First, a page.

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Remembering 5 amazing lives lost to COVID-19

More than 530,000 American lives have been lost to COVID-19 as the pandemic continues to affect the country. As we do every Friday, we shine the spotlight on five amazing lives that were lost to COVID-19.

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  • Judy Woodruff:

    And finally tonight, as we do each Friday during the pandemic, we take a moment to share the stories of five individuals we have lost to COVID-19.

    No home improvement job was too daunting for Teresa Trigg, her daughter told us. That strong work ethic had its beginnings in Belleville, Illinois, where Teresa grew up before moving to Arizona.

    She was a single working mom, and her daughter said she would often work a 12-hour day and still make it to her softball games. Teresa loved taking care of people, painting neighbors' homes and building wheelchair ramps. Teresa was 66.

    Fifty-five-year-old Anthony "Darnell" Davis used his voice for singing, and he encouraged others to use their voices to speak the truth, his niece told us. Born in Painesville, Ohio, Darnell went on to be the first African-American firefighter in the county. He served for 24 years, before retiring, mentoring many along the way.

    He started singing with his brothers in church, and people called them the Davis Five. Darnell's niece said he lived by the adage, "What's mine is yours."

    Sixty-nine-year-old Deb Trance Mordecai (ph) was a real people person, her family told us. That quality served her well in her customer service roles at United Airlines, where she worked for 47 years. Her job helped feed her passion for travel.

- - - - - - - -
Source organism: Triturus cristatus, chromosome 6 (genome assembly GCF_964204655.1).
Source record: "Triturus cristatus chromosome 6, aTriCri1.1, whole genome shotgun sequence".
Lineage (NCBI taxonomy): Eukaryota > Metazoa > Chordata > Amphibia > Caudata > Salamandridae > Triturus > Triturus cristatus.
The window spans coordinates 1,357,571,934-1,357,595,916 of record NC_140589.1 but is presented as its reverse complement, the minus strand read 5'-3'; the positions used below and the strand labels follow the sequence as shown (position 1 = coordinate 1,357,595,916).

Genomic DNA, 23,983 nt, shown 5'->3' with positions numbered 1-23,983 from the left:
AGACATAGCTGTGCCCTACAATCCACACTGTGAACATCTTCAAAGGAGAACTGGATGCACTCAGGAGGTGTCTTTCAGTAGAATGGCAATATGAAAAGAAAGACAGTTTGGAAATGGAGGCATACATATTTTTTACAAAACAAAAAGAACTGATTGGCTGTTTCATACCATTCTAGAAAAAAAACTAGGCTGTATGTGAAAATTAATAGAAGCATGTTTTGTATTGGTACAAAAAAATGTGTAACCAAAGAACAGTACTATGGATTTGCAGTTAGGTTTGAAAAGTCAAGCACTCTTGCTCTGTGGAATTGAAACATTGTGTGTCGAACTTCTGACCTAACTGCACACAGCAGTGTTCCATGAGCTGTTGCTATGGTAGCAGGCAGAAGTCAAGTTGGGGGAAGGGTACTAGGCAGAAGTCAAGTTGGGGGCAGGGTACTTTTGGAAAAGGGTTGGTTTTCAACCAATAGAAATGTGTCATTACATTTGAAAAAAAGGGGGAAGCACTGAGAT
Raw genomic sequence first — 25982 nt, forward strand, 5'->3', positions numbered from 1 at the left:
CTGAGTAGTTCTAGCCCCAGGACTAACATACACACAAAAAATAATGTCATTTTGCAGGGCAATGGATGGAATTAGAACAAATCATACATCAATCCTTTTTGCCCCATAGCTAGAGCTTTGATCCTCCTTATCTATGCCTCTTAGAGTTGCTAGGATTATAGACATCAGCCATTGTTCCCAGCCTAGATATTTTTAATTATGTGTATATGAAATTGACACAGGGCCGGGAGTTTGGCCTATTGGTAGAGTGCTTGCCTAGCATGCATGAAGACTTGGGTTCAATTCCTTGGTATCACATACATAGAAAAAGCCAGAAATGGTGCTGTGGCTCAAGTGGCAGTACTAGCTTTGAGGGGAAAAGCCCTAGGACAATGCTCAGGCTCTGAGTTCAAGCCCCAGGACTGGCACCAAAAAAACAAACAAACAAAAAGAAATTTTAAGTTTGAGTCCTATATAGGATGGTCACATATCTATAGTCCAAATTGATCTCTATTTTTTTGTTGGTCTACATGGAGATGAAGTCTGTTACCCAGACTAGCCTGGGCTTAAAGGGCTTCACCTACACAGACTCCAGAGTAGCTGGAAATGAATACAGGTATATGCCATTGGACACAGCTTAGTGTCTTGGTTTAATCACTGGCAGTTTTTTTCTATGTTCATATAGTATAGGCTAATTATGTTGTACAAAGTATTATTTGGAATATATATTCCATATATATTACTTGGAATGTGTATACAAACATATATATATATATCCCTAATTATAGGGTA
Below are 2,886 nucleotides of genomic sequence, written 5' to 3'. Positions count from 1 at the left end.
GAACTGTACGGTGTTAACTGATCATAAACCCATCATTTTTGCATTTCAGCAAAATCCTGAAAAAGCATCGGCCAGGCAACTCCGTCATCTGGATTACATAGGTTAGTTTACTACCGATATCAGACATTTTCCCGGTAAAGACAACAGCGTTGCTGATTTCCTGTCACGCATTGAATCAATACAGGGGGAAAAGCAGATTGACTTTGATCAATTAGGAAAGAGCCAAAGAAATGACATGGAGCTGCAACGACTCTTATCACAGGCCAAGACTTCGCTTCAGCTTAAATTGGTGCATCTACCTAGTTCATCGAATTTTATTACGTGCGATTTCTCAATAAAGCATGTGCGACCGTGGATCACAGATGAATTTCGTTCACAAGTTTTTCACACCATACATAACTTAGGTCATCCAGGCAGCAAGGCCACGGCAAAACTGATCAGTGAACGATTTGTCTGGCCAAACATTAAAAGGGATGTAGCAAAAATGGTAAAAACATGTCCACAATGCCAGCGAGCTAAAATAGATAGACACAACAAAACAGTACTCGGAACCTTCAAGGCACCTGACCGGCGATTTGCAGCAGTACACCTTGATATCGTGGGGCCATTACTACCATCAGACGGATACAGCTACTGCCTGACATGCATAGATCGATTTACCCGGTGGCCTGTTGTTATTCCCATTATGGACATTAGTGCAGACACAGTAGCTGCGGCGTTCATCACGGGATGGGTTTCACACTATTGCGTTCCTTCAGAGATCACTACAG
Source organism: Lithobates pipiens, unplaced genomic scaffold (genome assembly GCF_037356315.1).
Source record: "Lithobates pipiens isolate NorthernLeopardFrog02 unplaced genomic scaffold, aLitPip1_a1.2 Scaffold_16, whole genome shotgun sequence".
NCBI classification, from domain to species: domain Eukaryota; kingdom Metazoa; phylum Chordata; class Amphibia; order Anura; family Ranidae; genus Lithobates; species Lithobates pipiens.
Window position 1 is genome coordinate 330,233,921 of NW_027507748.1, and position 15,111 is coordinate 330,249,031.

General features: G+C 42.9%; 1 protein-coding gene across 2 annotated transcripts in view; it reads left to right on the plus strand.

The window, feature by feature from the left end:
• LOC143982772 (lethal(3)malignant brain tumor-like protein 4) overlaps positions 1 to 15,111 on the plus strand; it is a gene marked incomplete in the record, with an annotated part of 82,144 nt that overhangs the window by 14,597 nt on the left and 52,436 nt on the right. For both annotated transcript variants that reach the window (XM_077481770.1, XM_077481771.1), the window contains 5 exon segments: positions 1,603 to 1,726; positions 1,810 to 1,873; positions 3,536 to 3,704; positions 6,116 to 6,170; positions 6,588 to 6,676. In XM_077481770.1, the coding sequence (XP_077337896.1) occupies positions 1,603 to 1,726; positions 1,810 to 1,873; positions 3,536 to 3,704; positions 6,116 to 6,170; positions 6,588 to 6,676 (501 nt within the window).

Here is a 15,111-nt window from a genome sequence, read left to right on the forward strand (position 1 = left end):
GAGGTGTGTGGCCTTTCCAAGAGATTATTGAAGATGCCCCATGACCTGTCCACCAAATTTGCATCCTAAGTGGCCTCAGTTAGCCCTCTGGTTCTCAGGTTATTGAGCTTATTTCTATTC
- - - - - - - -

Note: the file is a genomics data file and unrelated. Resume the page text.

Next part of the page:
Born in Queens, New York, she loved to sing and play guitar on the family stoop. Her husband, Glen (ph), was her dance partner for 39 years, and her brother said she was often the first and last person on the dance floor.

    Since the 1940s, the sounds of Chencho Flores' accordion filled the Austin, Texas, air. Chencho played traditional conjunto, a style unique to Texas, with its roots in working-class Mexico. His family told us Chencho was mostly self-taught.

    His love for music was surpassed only by his love for family. To support them, he spent 37 years driving a cement truck. In his spare time, he loved gardening and fishing and passing on his musical talents to younger generations. Chencho was 91.

    Marjorie Jacoby, who went by Margy, was a vibrant, graceful do-gooder, her daughter said. She came from a family of pharmacists in Philadelphia. At Penn State, she studied education and met her husband, Daniel. She worked her way up in the world of elder care with her kind hearted and humble ways, helping families through some of life's hardest transitions.

    Friends told us it was the 71-year-old's children and grandchildren who were the lights of her life.

    And our thanks to family members who shared these stories with us. Our hearts go out to you, as they do to everyone who has lost a loved one in this pandemic.

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